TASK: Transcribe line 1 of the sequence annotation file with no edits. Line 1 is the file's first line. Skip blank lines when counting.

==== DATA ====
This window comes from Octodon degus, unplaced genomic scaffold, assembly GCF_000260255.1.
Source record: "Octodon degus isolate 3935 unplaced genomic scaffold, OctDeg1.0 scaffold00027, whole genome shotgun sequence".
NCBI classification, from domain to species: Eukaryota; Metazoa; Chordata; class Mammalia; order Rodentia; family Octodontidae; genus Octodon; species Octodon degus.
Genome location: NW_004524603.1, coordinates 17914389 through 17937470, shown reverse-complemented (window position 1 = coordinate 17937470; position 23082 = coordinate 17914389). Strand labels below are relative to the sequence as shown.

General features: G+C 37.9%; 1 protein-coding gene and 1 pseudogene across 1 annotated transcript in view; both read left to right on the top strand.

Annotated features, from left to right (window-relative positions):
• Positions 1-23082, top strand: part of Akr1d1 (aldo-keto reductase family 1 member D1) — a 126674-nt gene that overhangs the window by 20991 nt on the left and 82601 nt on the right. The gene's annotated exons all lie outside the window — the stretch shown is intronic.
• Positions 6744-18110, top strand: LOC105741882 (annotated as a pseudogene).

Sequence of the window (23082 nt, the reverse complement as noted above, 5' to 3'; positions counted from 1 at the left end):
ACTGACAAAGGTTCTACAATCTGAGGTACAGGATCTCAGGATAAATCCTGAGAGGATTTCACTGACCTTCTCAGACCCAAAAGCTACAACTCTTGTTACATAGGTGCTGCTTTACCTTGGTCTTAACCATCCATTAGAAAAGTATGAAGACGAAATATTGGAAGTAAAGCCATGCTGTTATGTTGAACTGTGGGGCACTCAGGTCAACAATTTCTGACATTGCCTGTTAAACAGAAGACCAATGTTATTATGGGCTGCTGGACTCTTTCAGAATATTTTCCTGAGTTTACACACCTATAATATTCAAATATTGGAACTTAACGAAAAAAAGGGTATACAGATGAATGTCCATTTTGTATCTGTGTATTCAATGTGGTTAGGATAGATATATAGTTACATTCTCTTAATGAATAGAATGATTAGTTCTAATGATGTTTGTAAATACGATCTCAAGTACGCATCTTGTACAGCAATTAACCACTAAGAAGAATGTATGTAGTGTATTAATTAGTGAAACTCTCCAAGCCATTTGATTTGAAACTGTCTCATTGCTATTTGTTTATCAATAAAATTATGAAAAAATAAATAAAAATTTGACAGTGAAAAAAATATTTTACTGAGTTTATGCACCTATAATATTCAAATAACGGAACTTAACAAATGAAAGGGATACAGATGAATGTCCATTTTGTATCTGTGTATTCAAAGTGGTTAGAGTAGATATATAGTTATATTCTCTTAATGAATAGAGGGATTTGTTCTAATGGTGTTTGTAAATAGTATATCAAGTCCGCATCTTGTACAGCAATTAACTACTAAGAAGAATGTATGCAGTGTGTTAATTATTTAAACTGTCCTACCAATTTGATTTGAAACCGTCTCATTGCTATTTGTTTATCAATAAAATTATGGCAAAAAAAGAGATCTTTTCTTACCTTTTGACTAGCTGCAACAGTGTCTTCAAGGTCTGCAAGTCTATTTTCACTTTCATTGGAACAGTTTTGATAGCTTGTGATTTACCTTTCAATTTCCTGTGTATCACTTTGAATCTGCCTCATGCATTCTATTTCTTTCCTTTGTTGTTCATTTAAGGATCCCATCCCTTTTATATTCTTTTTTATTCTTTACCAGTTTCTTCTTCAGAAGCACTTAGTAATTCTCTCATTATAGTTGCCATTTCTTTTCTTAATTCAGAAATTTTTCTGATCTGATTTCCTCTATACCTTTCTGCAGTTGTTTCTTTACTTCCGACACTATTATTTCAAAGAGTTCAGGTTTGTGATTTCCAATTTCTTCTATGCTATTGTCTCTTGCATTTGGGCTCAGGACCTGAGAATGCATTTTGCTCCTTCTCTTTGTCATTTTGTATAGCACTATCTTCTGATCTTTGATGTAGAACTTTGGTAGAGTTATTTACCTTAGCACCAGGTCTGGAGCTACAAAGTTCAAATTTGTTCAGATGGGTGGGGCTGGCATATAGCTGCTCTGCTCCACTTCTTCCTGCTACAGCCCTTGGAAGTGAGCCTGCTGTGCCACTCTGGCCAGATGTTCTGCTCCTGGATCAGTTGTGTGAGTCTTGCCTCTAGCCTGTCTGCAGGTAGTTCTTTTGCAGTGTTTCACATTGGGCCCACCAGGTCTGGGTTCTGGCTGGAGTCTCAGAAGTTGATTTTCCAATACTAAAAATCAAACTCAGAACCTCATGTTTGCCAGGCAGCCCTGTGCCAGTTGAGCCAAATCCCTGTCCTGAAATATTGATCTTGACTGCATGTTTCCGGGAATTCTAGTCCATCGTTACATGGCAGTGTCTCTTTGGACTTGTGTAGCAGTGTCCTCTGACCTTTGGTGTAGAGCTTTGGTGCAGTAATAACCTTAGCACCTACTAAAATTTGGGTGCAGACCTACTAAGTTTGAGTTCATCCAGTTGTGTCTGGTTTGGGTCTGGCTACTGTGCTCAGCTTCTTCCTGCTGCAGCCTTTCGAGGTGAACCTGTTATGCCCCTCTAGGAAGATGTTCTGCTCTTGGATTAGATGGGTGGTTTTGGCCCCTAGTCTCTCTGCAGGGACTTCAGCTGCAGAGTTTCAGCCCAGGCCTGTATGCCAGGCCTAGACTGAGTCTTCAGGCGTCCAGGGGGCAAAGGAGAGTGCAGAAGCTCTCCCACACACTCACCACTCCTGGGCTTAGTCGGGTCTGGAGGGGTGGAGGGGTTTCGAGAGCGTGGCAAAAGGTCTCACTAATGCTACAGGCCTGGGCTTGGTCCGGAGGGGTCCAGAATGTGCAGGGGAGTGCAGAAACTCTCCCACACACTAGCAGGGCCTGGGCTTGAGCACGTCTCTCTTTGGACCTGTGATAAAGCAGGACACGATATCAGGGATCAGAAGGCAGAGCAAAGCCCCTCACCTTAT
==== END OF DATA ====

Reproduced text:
This window comes from Octodon degus, unplaced genomic scaffold, assembly GCF_000260255.1.